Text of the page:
The P.A. People are no strangers to large sporting events, counting the Olympics, Commonwealth Games and the FIFA World Cup as clients. But there’s something special about the Formula 1® Australian Grand Prix. As Andrew Westacott, CEO of the Australian Grand Prix Corporation declared during a contractors’ thankyou breakfast held on site prior to the 2014 event, “it’s pretty trendy these days to talk about pop up events in restaurants and the like, but you guys are all involved in setting up the biggest pop up event in Australia!”
The logistics and requirements supporting an event such as this are mind blowing and the rollout of what is probably one of the largest “pop up” distributed audio systems for an event such as the Formula 1® Australian Grand Prix is an undertaking that needs to happen with all the precision and timing of a military operation. “We have a great team of people on site that have been involved with the event since we were awarded the contract 4 years ago” said Matt Kirby – Manager of Event Communications with The P.A. People. “Having a consistent team, who completely understand the nature of the event, and particularly understand the high expectations of quality that come with the Formula One brand, is key to delivering a successful result each and every year” he said.
Planning and Execution Planning in the lead up to the event commences months in advance with the company’s on-site activities commencing four weeks out from race day. Des Williamson, Project Manager for The P.A. People explains; “our involvement with the F1 event not only includes the distributed audio system, but we also provide numerous smaller PA systems for the corporate stands, press conferences and localised entertainment activities that occur around the F1 site. We also provide the audio system that supports the anthem singing and presentations on Pit Lane as well as a 12 screen video-wall system that is installed within race control; this allows all race officials to monitor the track in real-time during the Race. To assist us in our operations we set-up a fully fitted-out compound, complete with office, lunchroom and equipment storage areas and this forms the base of our operations on site” said Des.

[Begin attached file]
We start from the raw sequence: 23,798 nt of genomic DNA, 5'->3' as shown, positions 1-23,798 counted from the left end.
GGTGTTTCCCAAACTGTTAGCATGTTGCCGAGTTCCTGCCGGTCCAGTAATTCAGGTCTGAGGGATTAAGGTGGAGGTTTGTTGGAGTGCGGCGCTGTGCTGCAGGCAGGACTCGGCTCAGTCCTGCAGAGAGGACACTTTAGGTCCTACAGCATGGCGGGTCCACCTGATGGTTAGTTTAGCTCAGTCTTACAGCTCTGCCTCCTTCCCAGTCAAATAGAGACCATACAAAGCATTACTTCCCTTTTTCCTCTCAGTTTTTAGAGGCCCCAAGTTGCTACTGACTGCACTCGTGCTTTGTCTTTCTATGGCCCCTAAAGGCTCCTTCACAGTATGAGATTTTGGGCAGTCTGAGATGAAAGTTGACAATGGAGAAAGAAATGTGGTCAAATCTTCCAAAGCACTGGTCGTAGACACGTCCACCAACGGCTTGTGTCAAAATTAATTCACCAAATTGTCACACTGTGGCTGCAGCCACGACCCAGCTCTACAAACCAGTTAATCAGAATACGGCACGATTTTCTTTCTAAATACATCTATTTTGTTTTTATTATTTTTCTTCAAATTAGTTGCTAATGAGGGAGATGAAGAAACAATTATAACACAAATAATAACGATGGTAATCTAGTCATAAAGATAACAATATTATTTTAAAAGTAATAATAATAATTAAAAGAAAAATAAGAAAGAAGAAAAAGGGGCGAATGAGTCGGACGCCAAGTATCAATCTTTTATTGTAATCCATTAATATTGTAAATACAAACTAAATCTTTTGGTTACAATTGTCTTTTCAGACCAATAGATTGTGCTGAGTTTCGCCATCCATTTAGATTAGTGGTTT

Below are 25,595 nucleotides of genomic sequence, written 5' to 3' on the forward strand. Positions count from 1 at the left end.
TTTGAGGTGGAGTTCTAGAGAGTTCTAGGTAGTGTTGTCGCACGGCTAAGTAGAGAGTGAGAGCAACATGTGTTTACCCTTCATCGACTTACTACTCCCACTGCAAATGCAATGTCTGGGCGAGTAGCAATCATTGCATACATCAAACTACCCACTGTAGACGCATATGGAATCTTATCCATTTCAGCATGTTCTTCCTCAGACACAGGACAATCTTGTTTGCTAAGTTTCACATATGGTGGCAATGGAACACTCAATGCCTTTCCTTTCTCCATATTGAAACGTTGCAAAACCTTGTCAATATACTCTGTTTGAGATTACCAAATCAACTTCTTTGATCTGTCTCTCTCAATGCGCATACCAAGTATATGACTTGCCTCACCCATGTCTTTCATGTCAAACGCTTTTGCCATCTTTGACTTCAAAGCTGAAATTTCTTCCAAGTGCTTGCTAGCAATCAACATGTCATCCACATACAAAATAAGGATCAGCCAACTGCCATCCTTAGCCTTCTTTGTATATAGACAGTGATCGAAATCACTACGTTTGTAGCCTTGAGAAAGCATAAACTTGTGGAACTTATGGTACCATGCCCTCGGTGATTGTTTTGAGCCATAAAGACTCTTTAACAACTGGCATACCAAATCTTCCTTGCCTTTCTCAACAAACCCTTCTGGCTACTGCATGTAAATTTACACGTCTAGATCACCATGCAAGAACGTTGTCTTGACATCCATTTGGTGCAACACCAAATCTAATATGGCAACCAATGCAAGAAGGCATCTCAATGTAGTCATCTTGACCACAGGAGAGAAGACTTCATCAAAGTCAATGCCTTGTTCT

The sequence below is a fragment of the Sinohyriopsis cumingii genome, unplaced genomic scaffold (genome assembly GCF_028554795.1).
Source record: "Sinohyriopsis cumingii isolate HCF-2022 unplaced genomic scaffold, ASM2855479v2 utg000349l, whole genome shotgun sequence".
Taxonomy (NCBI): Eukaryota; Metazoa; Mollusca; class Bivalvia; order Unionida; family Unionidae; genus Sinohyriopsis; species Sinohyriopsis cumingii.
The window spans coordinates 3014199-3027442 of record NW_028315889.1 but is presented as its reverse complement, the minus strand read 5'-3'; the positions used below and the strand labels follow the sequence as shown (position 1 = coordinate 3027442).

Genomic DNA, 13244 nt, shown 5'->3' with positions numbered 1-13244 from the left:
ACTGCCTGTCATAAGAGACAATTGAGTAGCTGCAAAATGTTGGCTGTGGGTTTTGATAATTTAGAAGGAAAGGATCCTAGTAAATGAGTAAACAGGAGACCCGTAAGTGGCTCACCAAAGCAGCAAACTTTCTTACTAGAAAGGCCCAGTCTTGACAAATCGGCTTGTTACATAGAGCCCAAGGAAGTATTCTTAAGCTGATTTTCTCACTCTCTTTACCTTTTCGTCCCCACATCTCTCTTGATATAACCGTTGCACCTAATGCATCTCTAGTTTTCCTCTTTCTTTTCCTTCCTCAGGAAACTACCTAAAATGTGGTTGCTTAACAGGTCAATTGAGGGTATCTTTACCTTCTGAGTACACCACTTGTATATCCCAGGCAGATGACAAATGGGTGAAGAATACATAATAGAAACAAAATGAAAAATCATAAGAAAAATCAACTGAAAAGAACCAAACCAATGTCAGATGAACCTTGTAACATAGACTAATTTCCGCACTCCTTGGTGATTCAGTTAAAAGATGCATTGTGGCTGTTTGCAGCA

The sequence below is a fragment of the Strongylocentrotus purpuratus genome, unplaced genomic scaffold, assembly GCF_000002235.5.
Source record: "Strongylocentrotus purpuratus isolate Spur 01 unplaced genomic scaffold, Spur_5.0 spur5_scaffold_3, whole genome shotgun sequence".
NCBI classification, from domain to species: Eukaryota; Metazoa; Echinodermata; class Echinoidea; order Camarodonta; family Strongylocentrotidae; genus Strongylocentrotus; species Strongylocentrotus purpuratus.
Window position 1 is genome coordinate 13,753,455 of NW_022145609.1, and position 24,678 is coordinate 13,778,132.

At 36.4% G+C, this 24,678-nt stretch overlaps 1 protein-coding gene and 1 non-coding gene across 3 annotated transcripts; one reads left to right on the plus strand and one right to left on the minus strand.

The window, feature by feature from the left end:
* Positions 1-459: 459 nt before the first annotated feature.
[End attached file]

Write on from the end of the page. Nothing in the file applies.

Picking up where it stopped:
One of the biggest jobs for The P.A. People is the deployment and maintenance of almost 450 speakers fitted to the race barriers around the entire 5.3km circuit. As these barriers can sometimes suffer a vehicle impact, some simple engineering has gone into keeping the system functioning. “Every second speaker is on a separate circuit so, in the case of impact rather than losing an entire circuit, chances are one of the two cables will remain intact” explained Paul Barrett – Project Engineer for The P.A. People. “That way, we can keep the P.A up and running and spread the load over multiple amp channels whilst we fix any issues caused by an impact to the barrier” said Paul.
Campbell Waller, Installation Manager – Track PA, is in charge of the rollout and pack-down of the entire speaker system and its cabling. One of the lessons The P.A. People learned about vehicle impacts earlier on, was to make their equipment give rather than break. “We were using installation ties for the cabling, but we found that if a car hit a section, they were too strong and didn’t break as easily” relayed Campbell. “We changed the fixing method and with a couple of big incidents into the wall (since then) this means we haven’t had to repair anything.”
Rolling it out
Campbell takes just as much care of the speaker cabling, which, at 28 kilometres worth, represents a massive investment of time and money. “One of The P.A. People’s strengths, is that we’ve got an installation as well as an events background. You’ve got to manage this equipment to last for four weeks with all the other trades working over the top of you. If you just ‘throw it on the ground’, it’ll be fast to install, but it won’t be reliable. We treat this more like a permanent installation and in the past four years, we haven’t had a single track PA fault that’s been related to our infrastructure.”
The speakers are powered by seven amplifier locations around the track in custom designed ‘huts’; portable structures purpose built to house track equipment racks. There is full redundancy in the system and each hut contains a rack fitted with UPS, amplifiers, network audio bridges and FM tuner backup that can be activated in the unlikely event of a failure to the main system.
The Matrix Signal distribution to the huts is achieved via the use of the AGPC’s fibre optic network that surrounds the track. It’s a rare example of a converged network working harmoniously and efficiently to fulfil all technical needs. All audio distribution is via the network. A Peavey MediaMatrix sits in The PA People (hub) heart of operations in the Main Compound, directing audio traffic to and from other MediaMatrix nodes in the seven amplifier huts around the track and network interfaces mounted in Yamaha LS9 digital mixers in the F1 Press and National Press centres.